Developed by Welles Wilder in his popular technical analysis book New Concepts in Technical Trading Systems, the Accumulative Swing Index (ASI) is mainly used as a divergence and confirmation tool, but can be used for buy and sell signals as well. It was designed to be used for futures trading, but can be used for stock trading and currency trading too. Basically, the Accumulative Swing Index is a running total of the Swing Index (see: Swing Index).
The chart below of gold futures shows the Accumulative Swing Index:
Accumulative Swing Index as a Confirmation Tool
In the chart shown below, the Accumulative Swing Index confirmed Gold's downtrend. Subsequently, when Gold broke the downward trendline, the Accumulative Swing Index confirmed the trendline break as well.
Similarly, the upward move in the Gold futures contract was confirmed by the Accumulative Swing Index and the upward trendline break was confirmed too.
Potential Buy Signal – Accumulative Swing Index
A trader might consider a buy signal when the Accumulative Swing Index breaks above a downward trendline or, in a price consolidation period, above resistance.
Potential Sell Signal – Accumulative Swing Index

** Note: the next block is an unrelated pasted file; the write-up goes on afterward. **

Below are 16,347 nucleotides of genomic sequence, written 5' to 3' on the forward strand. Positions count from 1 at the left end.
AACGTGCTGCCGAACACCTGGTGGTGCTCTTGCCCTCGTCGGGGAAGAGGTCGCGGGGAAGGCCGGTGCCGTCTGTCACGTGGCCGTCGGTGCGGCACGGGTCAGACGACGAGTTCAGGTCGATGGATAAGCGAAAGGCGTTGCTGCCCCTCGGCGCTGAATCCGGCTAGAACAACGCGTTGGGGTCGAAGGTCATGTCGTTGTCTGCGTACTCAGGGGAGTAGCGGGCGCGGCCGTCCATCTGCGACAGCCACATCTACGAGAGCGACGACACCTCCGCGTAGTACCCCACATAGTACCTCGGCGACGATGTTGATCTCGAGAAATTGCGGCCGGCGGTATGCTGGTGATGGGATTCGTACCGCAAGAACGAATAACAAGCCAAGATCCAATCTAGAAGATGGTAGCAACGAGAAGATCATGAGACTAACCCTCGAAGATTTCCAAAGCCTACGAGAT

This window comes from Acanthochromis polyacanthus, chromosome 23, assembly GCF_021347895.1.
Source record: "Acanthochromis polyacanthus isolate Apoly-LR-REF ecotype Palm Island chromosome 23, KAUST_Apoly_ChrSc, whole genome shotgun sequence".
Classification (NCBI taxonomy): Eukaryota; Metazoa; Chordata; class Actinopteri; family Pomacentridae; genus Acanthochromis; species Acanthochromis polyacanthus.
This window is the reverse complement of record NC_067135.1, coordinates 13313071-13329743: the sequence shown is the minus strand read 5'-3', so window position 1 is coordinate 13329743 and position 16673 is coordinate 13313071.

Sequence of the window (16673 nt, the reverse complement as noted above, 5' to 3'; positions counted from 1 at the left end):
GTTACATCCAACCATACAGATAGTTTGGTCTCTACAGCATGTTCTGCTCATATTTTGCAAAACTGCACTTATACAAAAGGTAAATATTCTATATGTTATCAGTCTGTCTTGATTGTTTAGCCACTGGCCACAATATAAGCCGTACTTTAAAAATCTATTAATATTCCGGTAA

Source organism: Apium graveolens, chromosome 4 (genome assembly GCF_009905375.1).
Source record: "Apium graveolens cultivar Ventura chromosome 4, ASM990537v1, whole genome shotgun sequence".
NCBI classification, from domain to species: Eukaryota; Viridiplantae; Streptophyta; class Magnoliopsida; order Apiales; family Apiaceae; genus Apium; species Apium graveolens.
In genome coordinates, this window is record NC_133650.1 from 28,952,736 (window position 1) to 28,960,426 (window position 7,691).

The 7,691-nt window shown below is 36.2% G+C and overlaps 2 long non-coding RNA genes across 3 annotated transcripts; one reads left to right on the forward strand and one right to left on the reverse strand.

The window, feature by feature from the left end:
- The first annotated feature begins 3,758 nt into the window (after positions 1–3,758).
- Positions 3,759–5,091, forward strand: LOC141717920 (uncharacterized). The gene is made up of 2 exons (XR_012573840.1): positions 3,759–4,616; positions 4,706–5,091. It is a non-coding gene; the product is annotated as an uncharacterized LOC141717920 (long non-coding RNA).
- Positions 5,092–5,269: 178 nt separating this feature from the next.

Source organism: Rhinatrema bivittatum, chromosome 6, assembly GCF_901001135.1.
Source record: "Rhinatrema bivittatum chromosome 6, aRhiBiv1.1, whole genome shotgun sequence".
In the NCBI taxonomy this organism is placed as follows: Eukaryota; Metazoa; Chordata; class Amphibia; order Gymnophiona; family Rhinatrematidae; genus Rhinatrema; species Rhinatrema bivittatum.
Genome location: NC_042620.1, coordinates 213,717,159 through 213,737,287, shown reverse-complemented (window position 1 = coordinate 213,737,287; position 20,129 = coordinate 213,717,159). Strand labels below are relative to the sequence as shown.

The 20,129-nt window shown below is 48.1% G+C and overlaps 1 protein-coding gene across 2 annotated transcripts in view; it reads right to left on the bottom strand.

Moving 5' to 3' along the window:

Contrastly, a trader might consider a sell signal when the Accumulative Swing Index breaks below an upward trendline or, in a price consolidation period, below support.
In summary, the Accumulative Swing Index is best used as a confirmation tool with other technical indicators and charting patterns (see: Support & Resistance).
The information above is for informational and entertainment purposes only and does not constitute trading advice or a solicitation to buy or sell any stock, option, future, commodity, or forex product. Past performance is not necessarily an indication of future performance. Trading is inherently risky. OnlineTradingConcepts.com shall not be liable for any special or consequential damages that result from the use of or the inability to use, the materials and information provided by this site. See full disclaimer.